❖ Fritz Haber
In the most recent episode of Radiolab, The Bad Show, they spent a bit of time talking about Fritz Haber, and it was fascinating. Haber won the Nobel Prize in 1918 for his work, but is infamous for some other reasons. In short:
- In 1909, Haber developed, along with Carl Bosch, the “Haber Process” of creating ammonia from hydrogen and atmospheric nitrogen, the basis for nitrogen-based fertilizers that are responsible for sustaining about a third of the world’s population today. Rather: “Without it, the Earth wouldn’t be able to support its current population.”
- During World War I, Haber was a leading proponent and developer of poison gas warfare and led “gas troops” to deploy them. During the Second Battle of Ypres in April 1915, he personally oversaw the first ever deadly gas attack in military history, releasing over 150 tons of chlorine gas (his own creation) on Allied troops, wounding or killing “between 5,000 and 15,000 people.”
- Following his successes with poison gas at Ypres, Haber threw a party, but his wife, also a prominent chemist, was so horrified by his involvement and subsequent boasting that she killed herself with a bullet to the chest.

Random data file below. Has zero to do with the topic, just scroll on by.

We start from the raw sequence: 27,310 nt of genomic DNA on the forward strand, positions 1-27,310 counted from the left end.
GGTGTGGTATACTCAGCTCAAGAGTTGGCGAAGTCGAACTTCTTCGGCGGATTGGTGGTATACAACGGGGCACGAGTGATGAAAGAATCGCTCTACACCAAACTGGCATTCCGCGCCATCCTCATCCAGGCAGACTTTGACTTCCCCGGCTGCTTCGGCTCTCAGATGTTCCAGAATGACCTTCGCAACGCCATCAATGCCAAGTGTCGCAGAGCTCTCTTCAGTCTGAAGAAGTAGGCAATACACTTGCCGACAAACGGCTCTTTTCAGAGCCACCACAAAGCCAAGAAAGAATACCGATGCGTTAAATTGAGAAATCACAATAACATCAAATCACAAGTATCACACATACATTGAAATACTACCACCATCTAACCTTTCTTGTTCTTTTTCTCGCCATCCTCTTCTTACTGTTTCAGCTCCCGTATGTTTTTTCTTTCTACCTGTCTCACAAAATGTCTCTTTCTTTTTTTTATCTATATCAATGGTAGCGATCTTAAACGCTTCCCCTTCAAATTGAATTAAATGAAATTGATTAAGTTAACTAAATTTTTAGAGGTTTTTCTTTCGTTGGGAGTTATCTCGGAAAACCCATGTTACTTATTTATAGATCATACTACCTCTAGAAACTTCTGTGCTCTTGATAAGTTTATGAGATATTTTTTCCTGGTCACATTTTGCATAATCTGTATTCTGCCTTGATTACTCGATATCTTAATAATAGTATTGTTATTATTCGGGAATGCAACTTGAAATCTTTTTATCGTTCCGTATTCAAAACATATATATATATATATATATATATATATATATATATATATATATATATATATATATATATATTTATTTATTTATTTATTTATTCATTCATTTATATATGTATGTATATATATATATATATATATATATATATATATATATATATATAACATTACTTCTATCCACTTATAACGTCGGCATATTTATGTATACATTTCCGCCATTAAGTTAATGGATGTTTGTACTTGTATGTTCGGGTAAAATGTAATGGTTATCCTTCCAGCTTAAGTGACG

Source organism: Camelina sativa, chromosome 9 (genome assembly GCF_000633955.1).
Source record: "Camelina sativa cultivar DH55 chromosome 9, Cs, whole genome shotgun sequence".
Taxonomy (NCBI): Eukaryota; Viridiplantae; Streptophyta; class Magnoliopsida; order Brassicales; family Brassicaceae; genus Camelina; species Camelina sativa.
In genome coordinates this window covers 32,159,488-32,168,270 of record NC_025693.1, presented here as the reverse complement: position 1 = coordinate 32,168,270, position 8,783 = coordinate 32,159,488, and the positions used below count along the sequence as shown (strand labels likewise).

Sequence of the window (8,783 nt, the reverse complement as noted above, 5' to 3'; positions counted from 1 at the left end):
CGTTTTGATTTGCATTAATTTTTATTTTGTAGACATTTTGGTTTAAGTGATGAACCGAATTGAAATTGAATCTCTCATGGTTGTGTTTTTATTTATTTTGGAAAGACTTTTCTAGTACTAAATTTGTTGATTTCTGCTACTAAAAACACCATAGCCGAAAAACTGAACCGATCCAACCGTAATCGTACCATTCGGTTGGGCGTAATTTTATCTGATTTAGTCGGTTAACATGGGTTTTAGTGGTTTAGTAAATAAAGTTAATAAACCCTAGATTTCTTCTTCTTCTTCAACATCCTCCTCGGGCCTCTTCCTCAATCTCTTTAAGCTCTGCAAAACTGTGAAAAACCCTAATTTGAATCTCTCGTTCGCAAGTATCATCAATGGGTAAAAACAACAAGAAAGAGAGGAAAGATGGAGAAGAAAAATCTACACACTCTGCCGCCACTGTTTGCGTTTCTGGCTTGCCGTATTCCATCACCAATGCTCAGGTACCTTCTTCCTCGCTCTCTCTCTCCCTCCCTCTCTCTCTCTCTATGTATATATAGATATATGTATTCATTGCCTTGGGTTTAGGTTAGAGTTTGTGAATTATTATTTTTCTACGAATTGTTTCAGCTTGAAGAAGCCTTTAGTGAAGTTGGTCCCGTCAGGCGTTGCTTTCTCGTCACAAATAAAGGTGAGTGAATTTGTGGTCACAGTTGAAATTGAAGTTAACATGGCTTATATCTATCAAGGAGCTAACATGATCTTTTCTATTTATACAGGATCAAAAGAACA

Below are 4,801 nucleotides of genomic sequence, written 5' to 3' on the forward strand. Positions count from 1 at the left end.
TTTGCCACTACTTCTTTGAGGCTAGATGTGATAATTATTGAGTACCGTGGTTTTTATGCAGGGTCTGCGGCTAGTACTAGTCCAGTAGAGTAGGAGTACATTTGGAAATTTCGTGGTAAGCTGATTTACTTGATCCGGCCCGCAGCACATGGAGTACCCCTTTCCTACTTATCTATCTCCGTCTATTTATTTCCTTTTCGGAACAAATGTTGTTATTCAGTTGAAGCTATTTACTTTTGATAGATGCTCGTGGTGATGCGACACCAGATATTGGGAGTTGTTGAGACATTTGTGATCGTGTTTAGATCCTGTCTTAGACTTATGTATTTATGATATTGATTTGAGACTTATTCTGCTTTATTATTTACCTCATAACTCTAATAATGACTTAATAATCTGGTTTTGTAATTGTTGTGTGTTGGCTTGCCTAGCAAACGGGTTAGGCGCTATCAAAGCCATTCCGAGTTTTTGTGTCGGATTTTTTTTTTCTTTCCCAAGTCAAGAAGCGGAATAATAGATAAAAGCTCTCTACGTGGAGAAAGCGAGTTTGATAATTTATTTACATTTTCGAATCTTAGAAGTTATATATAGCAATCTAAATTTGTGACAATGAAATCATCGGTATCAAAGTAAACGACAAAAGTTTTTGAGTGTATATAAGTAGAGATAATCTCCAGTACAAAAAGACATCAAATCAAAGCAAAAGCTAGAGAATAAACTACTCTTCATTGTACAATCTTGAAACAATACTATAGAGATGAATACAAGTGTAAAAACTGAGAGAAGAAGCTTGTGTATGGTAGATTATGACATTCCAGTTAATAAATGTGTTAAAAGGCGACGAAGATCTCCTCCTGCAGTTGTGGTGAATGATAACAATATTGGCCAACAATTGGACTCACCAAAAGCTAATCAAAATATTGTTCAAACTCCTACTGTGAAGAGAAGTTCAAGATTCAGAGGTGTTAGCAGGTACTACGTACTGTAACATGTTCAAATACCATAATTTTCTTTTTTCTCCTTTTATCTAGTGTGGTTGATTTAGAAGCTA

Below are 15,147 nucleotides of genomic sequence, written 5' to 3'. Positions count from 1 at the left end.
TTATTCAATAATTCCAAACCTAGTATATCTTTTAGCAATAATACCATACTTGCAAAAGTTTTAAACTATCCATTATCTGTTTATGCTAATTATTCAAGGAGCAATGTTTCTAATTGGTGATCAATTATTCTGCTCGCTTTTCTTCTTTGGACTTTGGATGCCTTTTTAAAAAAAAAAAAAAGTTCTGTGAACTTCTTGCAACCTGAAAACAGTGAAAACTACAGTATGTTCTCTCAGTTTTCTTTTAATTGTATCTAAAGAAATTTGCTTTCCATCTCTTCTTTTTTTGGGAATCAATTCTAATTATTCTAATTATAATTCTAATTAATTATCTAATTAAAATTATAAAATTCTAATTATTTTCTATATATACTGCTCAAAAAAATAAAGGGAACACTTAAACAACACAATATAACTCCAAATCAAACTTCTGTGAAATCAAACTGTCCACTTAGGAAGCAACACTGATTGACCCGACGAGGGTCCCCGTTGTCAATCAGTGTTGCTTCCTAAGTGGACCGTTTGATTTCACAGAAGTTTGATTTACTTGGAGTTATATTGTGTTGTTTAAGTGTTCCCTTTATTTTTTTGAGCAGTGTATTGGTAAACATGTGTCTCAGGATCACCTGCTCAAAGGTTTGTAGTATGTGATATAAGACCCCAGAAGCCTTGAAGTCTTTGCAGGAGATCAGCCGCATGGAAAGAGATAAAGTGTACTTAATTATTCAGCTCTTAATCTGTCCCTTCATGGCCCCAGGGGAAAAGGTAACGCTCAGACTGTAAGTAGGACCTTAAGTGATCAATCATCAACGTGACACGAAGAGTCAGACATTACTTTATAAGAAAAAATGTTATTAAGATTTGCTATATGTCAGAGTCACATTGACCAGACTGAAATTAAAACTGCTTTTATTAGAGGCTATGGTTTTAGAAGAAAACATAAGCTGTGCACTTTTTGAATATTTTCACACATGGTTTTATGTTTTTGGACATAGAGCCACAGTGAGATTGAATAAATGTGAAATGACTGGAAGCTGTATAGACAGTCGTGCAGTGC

- Haber was seemingly unaffected by his wife’s suicide, as he returned to the front lines as scheduled later the same day as her death, leaving his young son to mourn alone.
- Following the War, Haber returned to his post directing the Institute for Physical and Electrochemistry at Berlin-Dahlem, where he stayed until 1933. He resigned in protest under Hitler when laws were passed that would have had Haber, a Jew himself, fire all Jewish researchers and employees under him.
- While directing the Institute in the 1920s, he oversaw the development of Zyklon A, a cyanide-based pesticide with a strong warning odor, and Zyklon B, a similar pesticide without the odor. Zyklon B was fairly widely used as a sanitizing agent by Germany, and even by the U.S., but is infamous for its use in Nazi extermination camps. It is possible that Haber’s own family were killed in gas chambers with Zyklon B.
- As a bit of a coda, in 2002, the Pew Oceans Commission found nitrogen fertilizer from farm runoff to be the largest source of pollution in the oceans.
The show was about good and evil, but my main take-away is that the story perfectly illustrates the role and power of science. Science can be used to make the world better, or worse, and sometimes scientists are more intent on the methods than the meaning.
Moreover, it makes me thankful to be an ordinary non-genius doing semi-purposeful work with a fairly clear and limited objective, rather than a super-genius intent on creating the knowledge to both save and destroy humanity. To each his own, I guess.